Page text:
World Green Building Week pandemic impact climate crisis
Before the coronavirus pandemic began earlier this year, there had been a seismic shift in the emphasis being placed on the climate crisis. From the melting of the ice sheets to fires in the Amazon rainforest, every corner of the globe is being affected by climate change.
While it might not have been top of the news agenda during the height of lockdown, the climate crisis was still just as significant. And as countries across the world halted, with people confined to their homes and many businesses closed, analysis grew of the impact this was having on carbon emissions worldwide.
The impact of lockdown on the UK’s carbon footprint
A study by the Carbon Trust showed that carbon emissions from the UK’s main consumer industries fell by a quarter during the national lockdown, as people spent more time at home and cut down on their spending. That equates to a total reduction of 4.3m tonnes, when compared to the same time period in 2019.
The biggest portion of the emissions cut came from travel, with fewer people taking flights, and spending less money on vehicle fuel and commuting. This reduction in travelling also managed to offset the rise in carbon caused by more people using delivery services from supermarkets and online stores.
Impact on Earth Overshoot Day
This year, Earth Overshoot Day fell on 22nd August, marking the date when humanity’s demand for ecological resources and services in a given year exceeds what Earth can regenerate in that year.
The date this year fell three weeks later than in 2019, due to a 14.5% reduction in carbon footprint across the world, and an 8.4% reduction in the forest product footprint.
While this is welcomed, it is still not enough. This was merely an accidental reduction due to lockdowns across the globe, and it is simply not sustainable. If we are to only use what the Earth can regenerate every year, then this needs to be through action, not because of a disaster.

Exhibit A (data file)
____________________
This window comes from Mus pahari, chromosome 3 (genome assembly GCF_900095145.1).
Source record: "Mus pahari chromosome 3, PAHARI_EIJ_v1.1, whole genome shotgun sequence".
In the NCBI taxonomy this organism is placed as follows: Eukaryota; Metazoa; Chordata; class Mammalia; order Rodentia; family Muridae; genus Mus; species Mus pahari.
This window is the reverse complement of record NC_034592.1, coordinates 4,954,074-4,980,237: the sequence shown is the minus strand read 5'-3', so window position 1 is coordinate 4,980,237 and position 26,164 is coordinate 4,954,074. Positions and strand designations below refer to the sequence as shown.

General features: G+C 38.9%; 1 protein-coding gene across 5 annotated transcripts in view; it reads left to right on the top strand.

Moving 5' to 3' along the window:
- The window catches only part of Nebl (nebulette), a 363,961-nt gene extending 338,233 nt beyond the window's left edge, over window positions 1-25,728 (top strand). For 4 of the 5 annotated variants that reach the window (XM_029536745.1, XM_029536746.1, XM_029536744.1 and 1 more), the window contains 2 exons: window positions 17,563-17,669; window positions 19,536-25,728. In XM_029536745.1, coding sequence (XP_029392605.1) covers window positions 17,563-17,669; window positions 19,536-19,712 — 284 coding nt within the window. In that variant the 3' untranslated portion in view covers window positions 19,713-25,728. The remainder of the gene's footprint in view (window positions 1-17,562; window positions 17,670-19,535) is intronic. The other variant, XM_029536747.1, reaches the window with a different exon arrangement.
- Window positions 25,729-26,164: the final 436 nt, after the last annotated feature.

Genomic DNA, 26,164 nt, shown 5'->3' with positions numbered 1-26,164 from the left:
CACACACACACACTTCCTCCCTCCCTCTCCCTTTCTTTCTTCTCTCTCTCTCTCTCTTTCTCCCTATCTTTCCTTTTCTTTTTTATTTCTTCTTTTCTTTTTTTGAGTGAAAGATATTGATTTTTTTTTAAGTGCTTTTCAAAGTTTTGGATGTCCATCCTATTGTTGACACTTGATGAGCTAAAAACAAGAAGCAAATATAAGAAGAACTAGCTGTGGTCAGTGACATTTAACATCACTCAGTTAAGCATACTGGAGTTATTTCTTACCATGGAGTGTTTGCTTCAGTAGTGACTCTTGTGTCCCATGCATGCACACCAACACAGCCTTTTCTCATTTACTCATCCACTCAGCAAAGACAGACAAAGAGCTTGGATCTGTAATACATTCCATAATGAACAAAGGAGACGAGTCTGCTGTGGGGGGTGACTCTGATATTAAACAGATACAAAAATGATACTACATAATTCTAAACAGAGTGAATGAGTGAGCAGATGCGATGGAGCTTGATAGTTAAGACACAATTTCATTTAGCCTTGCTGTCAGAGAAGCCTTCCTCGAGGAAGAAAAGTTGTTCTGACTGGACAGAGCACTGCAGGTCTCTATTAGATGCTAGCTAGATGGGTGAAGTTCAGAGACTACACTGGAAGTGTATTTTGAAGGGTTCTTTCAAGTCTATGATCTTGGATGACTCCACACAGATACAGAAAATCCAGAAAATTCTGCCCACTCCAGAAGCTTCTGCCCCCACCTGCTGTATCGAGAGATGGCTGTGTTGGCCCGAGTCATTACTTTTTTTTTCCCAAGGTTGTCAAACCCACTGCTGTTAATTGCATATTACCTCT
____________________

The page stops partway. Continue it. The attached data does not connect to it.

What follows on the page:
The scale of the problem
All this being considered, climate change has not stopped for Covid19. According to a United in Science report, greenhouse gas concentrations in the atmosphere are at record levels and continue to increase. Despite the decline in carbon emissions that we saw during national and global lockdown emissions are heading back towards pre-pandemic levels.
At present, the world is not on track to meet the agreed targets to keep global temperature increases below 2 °C or at 1.5 °C above pre-industrial levels.
Why we need to act now
The decline and subsequent quick increase just shows how necessary it is that we take long-term, drastic action in order to tackle the climate crisis. Sustainable development is just one part of this, but a part we know we can create real change and massively reduce our carbon footprint as a business.
This means ensuring new developments are constructed and operate at net zero carbon; that our existing buildings have infrastructure and changes needed to operate at net zero carbon; and we use our position within our regions to influence real change that impacts individuals and communities and creates more sustainable regions and planet.
What we can learn from lockdown restrictions
It is vital that we take what we have learnt during the pandemic, and ensure that we focus our efforts on a green recovery. Only through sustained and drastic measures can we meet the targets set in the Paris agreement.
And that goes for us all as individuals, as well as businesses and government. There are changes we can all make, leading on from the changes we made through lockdown. For example, many people are taking more active commutes, cycling, running or walking to work, to reduce the strain on public transport and the roads as businesses start heading back to the office.
And with travel restrictions in place for many countries, staycations have become the new norm. If this is to carry on into years to come, then we will see a huge reduction in carbon emissions with less people taking flights abroad.And the same goes for international business meetings too. Again, the likes of Zoom and Microsoft Teams (other conferencing services are available) has shown that we don’t necessarily all need to be in the same place at the same time.
It is crucial that the climate crisis remains a key focus. It cannot be ignored, or put on hold until the pandemic is over. We must act now to secure a greener, more sustainable future.